This exceptionally well-preserved, mid-nineteenth-century agricultural and industrial community northeast of Scottdale was founded in 1800 by a group of Mennonites from Bucks County led by Henry Overholt. When Overholt purchased his farm, it already had two small distilleries, since making rye whiskey was already well established in western Pennsylvania. Henry Overholt's son Abraham added a gristmill to process grain for distilling and to serve the adjacent farms. The West Overton of today is primarily his work. Abraham and his son Henry arranged the vertical integration of their own farm by manufacturing what they needed, such as barrels, and reusing whatever they could, for example, mash from the distillery to feed the pigs. These lessons were well learned by Henry Clay Frick, who was born in the stone springhouse adjacent to the large main house (1838–1839), and ultimately were applied by him and Pittsburgh's industrialists to the steel industry. The West Overton barns are enormous brick buildings that rival the six-story red brick distillery (1859) for pride of place in the village. The two larger barns were used for livestock (1826) and as a dairy barn (1832). Although they do not have decorative brickwork, the dairy barn has an arched loggia supporting its forebay. Brick barns, often found in southeastern and south-central Pennsylvania, were more expensive to build than the log or timber-frame barns prevalent in western Pennsylvania. The technically difficult masonry of the smaller stable (1838) with the wheatsheaf or hourglass designs required a considerable investment. The brick openwork allowed ventilation and some light into the haymow.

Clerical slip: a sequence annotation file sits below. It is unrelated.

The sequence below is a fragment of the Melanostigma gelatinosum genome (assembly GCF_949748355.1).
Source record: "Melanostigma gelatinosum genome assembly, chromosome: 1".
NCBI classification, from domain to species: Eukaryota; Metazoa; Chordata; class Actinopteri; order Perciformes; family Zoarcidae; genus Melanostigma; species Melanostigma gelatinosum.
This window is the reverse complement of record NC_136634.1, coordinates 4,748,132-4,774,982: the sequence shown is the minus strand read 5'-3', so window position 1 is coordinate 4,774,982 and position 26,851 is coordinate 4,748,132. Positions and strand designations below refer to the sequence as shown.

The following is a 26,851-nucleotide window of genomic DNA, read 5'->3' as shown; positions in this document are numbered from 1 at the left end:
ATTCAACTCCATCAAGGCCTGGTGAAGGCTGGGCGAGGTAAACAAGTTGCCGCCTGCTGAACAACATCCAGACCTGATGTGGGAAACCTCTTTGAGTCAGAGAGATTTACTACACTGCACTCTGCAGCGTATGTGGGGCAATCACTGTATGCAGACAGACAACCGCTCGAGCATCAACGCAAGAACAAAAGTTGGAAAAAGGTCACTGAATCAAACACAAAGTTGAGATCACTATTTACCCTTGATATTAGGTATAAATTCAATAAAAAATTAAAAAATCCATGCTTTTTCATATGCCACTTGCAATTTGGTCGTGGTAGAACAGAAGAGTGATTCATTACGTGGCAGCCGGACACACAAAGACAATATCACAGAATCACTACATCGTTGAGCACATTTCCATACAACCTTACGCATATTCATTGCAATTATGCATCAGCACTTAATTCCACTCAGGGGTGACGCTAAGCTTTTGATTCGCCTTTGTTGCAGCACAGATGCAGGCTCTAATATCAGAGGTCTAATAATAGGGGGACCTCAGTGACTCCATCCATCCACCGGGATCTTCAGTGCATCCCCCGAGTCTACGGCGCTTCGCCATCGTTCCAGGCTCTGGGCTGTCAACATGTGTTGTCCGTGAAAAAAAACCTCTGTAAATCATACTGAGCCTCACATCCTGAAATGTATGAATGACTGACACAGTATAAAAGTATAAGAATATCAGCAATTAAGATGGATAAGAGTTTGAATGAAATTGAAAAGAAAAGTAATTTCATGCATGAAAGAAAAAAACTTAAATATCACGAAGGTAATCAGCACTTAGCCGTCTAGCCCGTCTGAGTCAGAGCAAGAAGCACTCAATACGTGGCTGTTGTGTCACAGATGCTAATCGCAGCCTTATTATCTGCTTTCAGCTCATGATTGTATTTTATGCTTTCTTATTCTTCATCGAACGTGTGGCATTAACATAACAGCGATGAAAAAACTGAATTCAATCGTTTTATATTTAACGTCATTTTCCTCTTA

Mennonite farmers were progressive and often used up-to-date machinery, crop rotation, and fertilization. A line drawing of the village in the 1876 New Illustrated Atlas of Westmoreland County, Pennsylvaniadepicts the coke works as secondary to the farm, but this was a nostalgic and idealized vision. In fact, by 1880, West Overton had become a coal patch town dominated by coke ovens and a rail line. Of the nineteen structures visible in the drawing, sixteen remain intact. The distilling business ended here in 1919 with the onset of Prohibition, although Old Overholt whiskey is still made in Kentucky. Forty-five acres of the village are now part of a museum complex established in 1927, when Helen Clay Frick donated the house and distillery to the Western Pennsylvania Historical Society.
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